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Journal of Neurosurgical Sciences 2021 Jan 04

DOI: 10.23736/S0390-5616.20.05135-8

Copyright © 2020 EDIZIONI MINERVA MEDICA

language: English

The interlaminar contralateral approach to far-lateral lumbar disc herniations: a singlecenter comparison with traditional techniques and literature review

Andrea DI RITA 1 , Vincenzo LEVI 1, Giulia L. GRIBAUDI 1, Giuseppe CASACELI 1, Giovanni DI LEO 2, Luigi V. BERRA 3, Marcello EGIDI 1

1 Department of Neurosurgery, San Carlo Borromeo Hospital, Milan, Italy; 2 Radiology Unit, IRCCS Policlinico San Donato, San Donato Milanese, Milan, Italy; 3 Neurosurgery Unit, Department of Neurology and Psychiatry, Policlinico Umberto I, Rome, Italy


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BACKGROUND: The interlaminar contralateral approach (ICA) is a promising surgical alternative for the treatment of far-lateral lumbar disc herniations (FLLDH). To date no study has compared ICA and FLLDH conventional surgical treatments, namely the intertransverse, the transmuscular and the intermuscular approaches, in terms of safety and outcome.
METHODS: Patients who underwent FLLDH surgery at our Institution between January 2015 and September 2018 were reviewed. ICA complications and clinical outcomes were compared with those of conventional approaches at 1-month post-operatively and at the last follow-up available. Improvement was defined as reduction of at least two point in the visual analogue scale (VAS) or increase of at least 1 point in the Medical Research Council (MRC) scale of muscle strength. Patient-reported outcome was assessed with the Oswestry Disability Index (ODI).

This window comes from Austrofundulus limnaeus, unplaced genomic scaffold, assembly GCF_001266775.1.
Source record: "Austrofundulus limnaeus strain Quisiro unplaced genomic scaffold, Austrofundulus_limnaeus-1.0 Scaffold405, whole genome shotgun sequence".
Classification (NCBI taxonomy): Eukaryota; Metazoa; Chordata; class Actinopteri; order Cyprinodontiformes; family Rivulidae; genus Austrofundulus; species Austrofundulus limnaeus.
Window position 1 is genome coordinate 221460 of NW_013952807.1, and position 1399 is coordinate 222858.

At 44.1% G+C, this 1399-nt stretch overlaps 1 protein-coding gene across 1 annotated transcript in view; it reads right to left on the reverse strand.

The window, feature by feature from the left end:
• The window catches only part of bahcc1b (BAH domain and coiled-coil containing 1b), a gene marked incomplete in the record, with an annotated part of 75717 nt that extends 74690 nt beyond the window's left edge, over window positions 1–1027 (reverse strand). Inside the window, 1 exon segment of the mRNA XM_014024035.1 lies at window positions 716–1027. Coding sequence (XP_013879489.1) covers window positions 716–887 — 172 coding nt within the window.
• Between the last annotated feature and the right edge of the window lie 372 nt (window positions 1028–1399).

RESULTS: Among 38 patients, 18 underwent ICA and 20 a conventional approach (intertransverse in 16, transmuscular in 2, intermuscular in 2). Median follow-up was 21 months (range, 2-47). At 1 month, no differences between the two groups were noticed in terms of clinical outcome and symptoms relief (p> 0.05). The median post-operative ODI score was significantly lower in the Conventional approach group at 1 month (p<0.05), but this difference was no longer significant at the last follow-up evaluation (p>0.05). No differences were found between the two groups in surgical complication and recurrence rates.
CONCLUSIONS: Our data suggest that the ICA is a safe and effective alternative to conventional approaches in FLLDH surgery. Larger prospective studies are needed to confirm our results.


KEY WORDS: Radiculopathy; Low back pain; Microsurgery; Minimally invasive surgical procedures

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